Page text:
Learning to Ride a Bicycle

PART TWO

WHEN SWIMMERS FALL OFF THEIR BIKE

FAST FORWARD AGAIN AS OUR YOUNG SWIMMERS BEGIN TO USE THEIR ARMS AND LEGS TO ‘SWIM’.
THEY CAN STILL LOSE THEIR BALANCE.
THEY CAN STILL ‘FALL OFF THEIR BIKE’.

Being off balance- wherever, whenever or, ‘whyever’ in the water- means we have to make adjustments and changes – usually using our arms and legs. It can often end up with small changes in direction, loss of momentum or just simply going a little ‘off course’.

When those movements are big or ‘gross’ [1] it means all the difference from being all-cool, easy, relaxed, smooth and ‘fluent’ and being unsteady, unstable, awkward, erratic and out of control in the next.  

It wont look good. It also means that it often doesn’t feel ‘right’. [2]
Swimmers will sense that combination of lots of SMALL, unfelt wobbles and readjustments.

Because they are small adjustments, that doesn’t mean that it doesn’t matter.
Lots of little adjustments can quickly become permanent features of our stroke.
That’s fine if we are moving ‘fluently’ and efficiently through the water. Not so good if not.
As we get older, bigger and stronger old habits can be hard to ‘break’. 

When my ‘improvers’ are ‘snaking’ and ‘wobbling’ and ‘bouncing’ as they swim, I smile  and tell them “If you were on your bike, you would probably be in the hedge by now!!”  “You are losing control”
And being a good teacher (I hope) I know it’s time for more practice rotating or rolling from front to back, back to front, from side to side with more control and a more effective leg kick.

You can’t really blame the swimmer.
The water is a lot more ‘forgiving’ than the hard ground.

A lot of the time the swimmer is concentrating so hard on one thing that they are not aware that it is happening. 
When we lose our balance and wobble or ‘fall off our bike’ in the water, it’s not painful; there is no dramatic crash and no skids, bumps, bruises, or grazes, to speed up the learning process.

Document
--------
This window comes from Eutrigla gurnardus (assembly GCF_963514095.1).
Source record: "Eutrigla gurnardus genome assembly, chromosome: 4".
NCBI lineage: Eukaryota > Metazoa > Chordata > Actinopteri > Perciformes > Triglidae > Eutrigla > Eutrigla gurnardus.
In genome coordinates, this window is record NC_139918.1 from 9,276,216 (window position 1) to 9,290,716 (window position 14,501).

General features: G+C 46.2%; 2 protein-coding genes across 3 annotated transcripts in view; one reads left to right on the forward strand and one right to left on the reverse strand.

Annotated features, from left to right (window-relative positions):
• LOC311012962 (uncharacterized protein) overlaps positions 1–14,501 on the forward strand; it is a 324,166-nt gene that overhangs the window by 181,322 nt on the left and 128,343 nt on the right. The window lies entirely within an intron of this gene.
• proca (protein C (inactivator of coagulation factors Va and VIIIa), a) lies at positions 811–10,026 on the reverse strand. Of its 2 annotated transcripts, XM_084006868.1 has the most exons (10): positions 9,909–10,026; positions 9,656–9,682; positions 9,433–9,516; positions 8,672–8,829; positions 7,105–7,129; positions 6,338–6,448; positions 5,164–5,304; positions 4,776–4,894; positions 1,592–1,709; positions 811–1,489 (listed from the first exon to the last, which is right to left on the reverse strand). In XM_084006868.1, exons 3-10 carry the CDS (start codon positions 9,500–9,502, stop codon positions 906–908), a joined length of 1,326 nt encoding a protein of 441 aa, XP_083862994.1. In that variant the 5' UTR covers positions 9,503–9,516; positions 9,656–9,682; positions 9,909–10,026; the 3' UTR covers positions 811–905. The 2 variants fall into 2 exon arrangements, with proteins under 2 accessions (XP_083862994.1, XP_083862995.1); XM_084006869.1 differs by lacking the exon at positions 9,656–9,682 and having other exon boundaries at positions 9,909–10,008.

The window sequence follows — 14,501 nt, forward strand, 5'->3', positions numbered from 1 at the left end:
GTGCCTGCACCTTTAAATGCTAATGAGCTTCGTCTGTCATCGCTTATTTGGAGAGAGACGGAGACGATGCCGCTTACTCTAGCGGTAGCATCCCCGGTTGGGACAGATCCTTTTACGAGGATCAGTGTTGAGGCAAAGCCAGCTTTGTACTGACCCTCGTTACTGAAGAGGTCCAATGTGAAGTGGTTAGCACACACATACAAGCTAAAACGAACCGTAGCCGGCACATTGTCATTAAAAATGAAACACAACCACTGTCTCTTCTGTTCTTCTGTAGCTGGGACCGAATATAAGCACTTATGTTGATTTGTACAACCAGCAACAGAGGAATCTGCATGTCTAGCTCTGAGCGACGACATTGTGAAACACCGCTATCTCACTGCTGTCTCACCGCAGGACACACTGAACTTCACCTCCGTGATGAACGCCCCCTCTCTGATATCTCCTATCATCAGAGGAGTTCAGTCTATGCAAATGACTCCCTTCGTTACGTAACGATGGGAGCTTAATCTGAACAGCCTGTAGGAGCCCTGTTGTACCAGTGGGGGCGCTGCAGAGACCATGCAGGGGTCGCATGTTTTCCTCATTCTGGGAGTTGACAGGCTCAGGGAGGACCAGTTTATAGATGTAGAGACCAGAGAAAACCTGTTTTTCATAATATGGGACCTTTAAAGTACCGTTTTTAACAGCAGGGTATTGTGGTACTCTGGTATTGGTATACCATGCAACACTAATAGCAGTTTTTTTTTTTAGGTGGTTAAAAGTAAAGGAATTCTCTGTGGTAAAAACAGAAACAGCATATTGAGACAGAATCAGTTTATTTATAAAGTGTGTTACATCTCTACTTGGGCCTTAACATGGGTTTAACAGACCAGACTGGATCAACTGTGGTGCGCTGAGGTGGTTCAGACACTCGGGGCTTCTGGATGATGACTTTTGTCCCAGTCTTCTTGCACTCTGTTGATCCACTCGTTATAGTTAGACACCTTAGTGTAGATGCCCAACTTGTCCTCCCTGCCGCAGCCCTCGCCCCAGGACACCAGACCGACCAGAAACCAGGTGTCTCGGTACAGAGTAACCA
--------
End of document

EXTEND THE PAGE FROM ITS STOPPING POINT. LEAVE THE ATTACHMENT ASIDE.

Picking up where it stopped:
Because we learn a lot in life through ‘trial and error, hit and miss’.
It’s big part of the Learn to Swim journey.  
But with great teaching or coaching [3], encouragement, persistence and practice, we can gain greater control and awareness of our body moving through the water and master and perfect our swimming skills and competences.

EFFICENT AND EFFECTIVE SWIMMING COMES AS A ‘PACKAGE’ OF WELL PRACTICED AND MASTERED SKILLS AND COMPETENCIES.
IT IS COMPRISED OF:

  • A STABLE AND BALANCED BODY POSITION SUPPORTED BY AN EFFECTIVE LEG KICK
  • A STREAMLINED AND ALIGNED BODY POSITION
  • POWERFUL PROPULSION USING THE ARMS
  • COORDINATED BREATHING AND MOVEMENTS OF HEAD, ARMS AND LEGS

(SEE BLABT) [4]

When I first started teaching, I didn’t used to think much about ‘Balance’ as I observed my swimmers. NOW I DO IT ALL THE TIME. IF YOU’RE LIKE ME- TRY IT!


NOTES

[1] Check out that developmental stuff about ‘gross’ and ‘fine’ motor movement and coordination….

[2] Our sense of balance is linked closely to our ears (vestibular) and sensory receptors located within muscles and joints. (Our proprioceptive system). It is often linked to our ‘spatial awareness. ‘At any given conscious moment, we ‘know’ where our body is in space and in relation to our surroundings – objects and other people. It helps us to react and respond if any of these change. We start developing this awareness from an early age. It is also sometimes called KINAESTHETIC SENSE.

[3] It means amongst other things that high quality feedback from our teachers and coaches IS essential in preventing us from developing ‘habits’  and movements which are not only not helpful in keeping us efficient but which can actually hinder progress and stall success in the future. Giving high quality appropriately timed feedback is an essential teaching and coaching skill. The best are very good at it.

[4] Body Position/Leg Action/Arm Action/Breathing/Timing See BLABT